Buying a car can be both an exciting and daunting experience. After months of research, you have finally chosen the perfect car for your needs, but before you cruise around town in style, there is still more work to be done – registration and ownership. Many first-time buyers need to learn what must happen once they’ve made their purchase and are left feeling overwhelmed by the needed paperwork. Here, we’ll answer all your questions and provide step-by-step guidance on how to properly register your shiny new vehicle.
1. VIN Verification
This is a crucial procedure where a certified professional, known as a VIN verifier, cross-checks your car’s Vehicle Identification Number (VIN) against state and national databases to ensure that it hasn’t been altered, stolen, or involved in any fraudulent activities. Not only does this step protect consumers, but it also helps maintain the integrity of the automotive industry. For those located in Southern California, there are reliable options for this service. Consider contacting a VIN verifier in Riverside County to verify your VIN appropriately. With a VIN verification certificate, you are ready to move on to the next step.
2. Vehicle Insurance
Its main purpose is to financially protect against damage or injury from accidents, including liability from incidents in a vehicle. Different policies cover various risks, such as collision (your car accidents), liability (your legal responsibility to others), and comprehensive (damage from fire, theft, or natural disasters). Familiarize yourself with these policy types and choose the one that suits your needs.
Vehicle insurance costs vary depending on the driver’s age, driving record, and car model. To get the best rate, compare quotes from different companies. Some providers offer discounts for bundling car insurance with other types or maintaining a clean driving record.
3. California Vehicle Registration
Once you have secured your car insurance, the next step is to register your vehicle with the state of California. This can be done online or in person at a local DMV office. You will need to bring the following documents:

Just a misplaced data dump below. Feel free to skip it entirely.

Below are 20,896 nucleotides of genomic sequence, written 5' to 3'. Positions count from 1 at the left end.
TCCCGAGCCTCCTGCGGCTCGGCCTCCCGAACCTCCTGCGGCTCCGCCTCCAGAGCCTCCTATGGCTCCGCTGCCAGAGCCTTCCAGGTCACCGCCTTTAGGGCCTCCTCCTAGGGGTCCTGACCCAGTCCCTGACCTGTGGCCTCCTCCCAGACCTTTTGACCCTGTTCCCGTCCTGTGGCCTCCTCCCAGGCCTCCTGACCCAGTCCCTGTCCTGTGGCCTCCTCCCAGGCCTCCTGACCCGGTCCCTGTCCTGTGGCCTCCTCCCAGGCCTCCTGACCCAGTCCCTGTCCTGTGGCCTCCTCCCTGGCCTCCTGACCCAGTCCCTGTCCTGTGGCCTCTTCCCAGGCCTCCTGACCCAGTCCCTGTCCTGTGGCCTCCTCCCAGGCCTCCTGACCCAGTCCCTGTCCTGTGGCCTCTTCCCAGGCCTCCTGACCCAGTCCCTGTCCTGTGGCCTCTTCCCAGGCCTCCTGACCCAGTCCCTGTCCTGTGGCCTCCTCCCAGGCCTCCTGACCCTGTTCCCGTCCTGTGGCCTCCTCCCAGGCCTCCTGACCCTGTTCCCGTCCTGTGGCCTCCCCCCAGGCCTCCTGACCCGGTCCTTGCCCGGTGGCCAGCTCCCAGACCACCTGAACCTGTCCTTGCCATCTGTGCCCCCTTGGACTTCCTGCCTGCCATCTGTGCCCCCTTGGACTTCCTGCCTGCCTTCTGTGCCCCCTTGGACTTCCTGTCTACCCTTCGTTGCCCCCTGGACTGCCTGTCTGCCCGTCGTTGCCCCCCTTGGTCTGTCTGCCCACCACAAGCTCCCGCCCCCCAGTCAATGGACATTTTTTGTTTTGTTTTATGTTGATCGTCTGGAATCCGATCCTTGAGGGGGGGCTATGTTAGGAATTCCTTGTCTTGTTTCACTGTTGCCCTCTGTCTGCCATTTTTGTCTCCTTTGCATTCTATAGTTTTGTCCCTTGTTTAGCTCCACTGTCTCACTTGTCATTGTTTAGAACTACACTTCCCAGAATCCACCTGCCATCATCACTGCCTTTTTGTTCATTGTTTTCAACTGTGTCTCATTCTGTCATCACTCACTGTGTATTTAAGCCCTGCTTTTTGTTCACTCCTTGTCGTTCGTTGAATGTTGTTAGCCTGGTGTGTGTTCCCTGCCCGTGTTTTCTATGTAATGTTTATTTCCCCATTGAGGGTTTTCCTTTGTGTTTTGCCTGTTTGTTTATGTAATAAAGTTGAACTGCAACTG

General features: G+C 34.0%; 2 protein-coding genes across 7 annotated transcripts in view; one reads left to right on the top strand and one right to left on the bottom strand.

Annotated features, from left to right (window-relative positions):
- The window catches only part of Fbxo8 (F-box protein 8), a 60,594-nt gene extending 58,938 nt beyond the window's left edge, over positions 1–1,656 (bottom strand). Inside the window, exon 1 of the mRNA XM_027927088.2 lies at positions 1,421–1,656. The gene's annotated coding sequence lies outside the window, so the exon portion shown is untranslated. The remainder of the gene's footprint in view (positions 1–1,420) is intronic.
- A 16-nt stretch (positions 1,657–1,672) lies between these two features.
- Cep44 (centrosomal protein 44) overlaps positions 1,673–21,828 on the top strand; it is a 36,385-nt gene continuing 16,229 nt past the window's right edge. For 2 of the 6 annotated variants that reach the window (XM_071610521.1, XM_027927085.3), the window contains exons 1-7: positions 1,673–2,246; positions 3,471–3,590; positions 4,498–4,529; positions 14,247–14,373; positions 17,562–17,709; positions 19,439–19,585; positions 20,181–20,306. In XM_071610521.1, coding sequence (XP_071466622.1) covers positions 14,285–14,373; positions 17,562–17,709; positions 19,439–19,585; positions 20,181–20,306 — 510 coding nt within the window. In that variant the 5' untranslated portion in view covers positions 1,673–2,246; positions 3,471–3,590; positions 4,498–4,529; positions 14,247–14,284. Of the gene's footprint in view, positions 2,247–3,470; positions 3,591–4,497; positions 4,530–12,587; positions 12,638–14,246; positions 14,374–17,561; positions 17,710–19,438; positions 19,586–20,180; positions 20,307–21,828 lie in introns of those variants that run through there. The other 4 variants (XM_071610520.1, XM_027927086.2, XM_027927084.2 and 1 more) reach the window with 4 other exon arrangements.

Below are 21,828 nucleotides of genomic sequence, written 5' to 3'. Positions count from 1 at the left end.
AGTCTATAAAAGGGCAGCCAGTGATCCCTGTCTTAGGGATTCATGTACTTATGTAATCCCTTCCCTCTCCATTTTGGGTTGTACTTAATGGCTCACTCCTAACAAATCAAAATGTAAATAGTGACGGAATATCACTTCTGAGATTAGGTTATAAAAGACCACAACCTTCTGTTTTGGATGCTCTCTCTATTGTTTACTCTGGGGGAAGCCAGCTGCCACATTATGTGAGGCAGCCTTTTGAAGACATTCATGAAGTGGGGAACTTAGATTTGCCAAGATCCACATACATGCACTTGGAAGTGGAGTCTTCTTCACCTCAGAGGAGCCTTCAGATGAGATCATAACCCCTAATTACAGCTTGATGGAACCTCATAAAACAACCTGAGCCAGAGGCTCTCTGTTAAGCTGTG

- Your proof of insurance (your auto policy declarations page)
- A completed Application for Title or Registration (Form- The out-of-state registration, title, or nonresident certificate (if applicable)
- Smog check certification
- A valid driver’s license
4. Obtain Vehicle Title
Getting the vehicle title, the “pink slip,” is a crucial step in establishing car ownership. The title includes the vehicle’s VIN, year, make, and model, along with the legal owner’s name and address. When purchasing a new car from a dealership, they usually handle the paperwork and submit the title application to the state DMV on your behalf.
When buying a used car, especially in a private sale, ensure the current owner transfers the title to you. Both parties should sign and date the title, and a notary may be required, depending on your state’s laws. Submit the signed title, application for a new title, and the required fee to your local DMV. Keep a copy of the signed title until you receive the new one from the DMV.
5. Get Your License Plates
The final step in the car registration is getting your license plates. Depending on your state, you can order these online or pick them up at your local DMV office. If buying a specialty plate, such as for veterans or organizations, an additional cost may be involved. Be sure to check with your DMV before deciding about license plates.
With your license plates in hand, you are all set to drive on the roads safely. After registering and owning a car, it’s highly recommended that you keep up with maintenance and service appointments to ensure your vehicle is always running properly. Taking good care of your car will extend its lifespan and help save money on costly repairs.
6. Payment of Sales Tax
Sales tax on a vehicle purchase is crucial and imposed by state and local authorities. It’s based on the vehicle’s purchase price. California’s sales tax rate varies (7.25% to 10.50%) based on the city or county. When buying from a dealership, they usually collect and submit the tax to the state’s revenue department on your behalf.
When buying a car from a private seller, you must calculate and pay the sales tax directly during vehicle registration. Consider this extra cost when budgeting for your car, as it can significantly raise the final price. Consult the California Department of Motor Vehicles or a tax professional for specific tax obligations related to your purchase.
Remember that you may also need to purchase additional car insurance coverage for your new car, as most basic policies will not cover the full value of a newly purchased vehicle. Additionally, check if any special state-specific taxes or fees must be paid when registering a new car (e.g., sales tax) and factor those into your budget. Following all these steps will ensure you are properly registered and legally entitled to drive your car.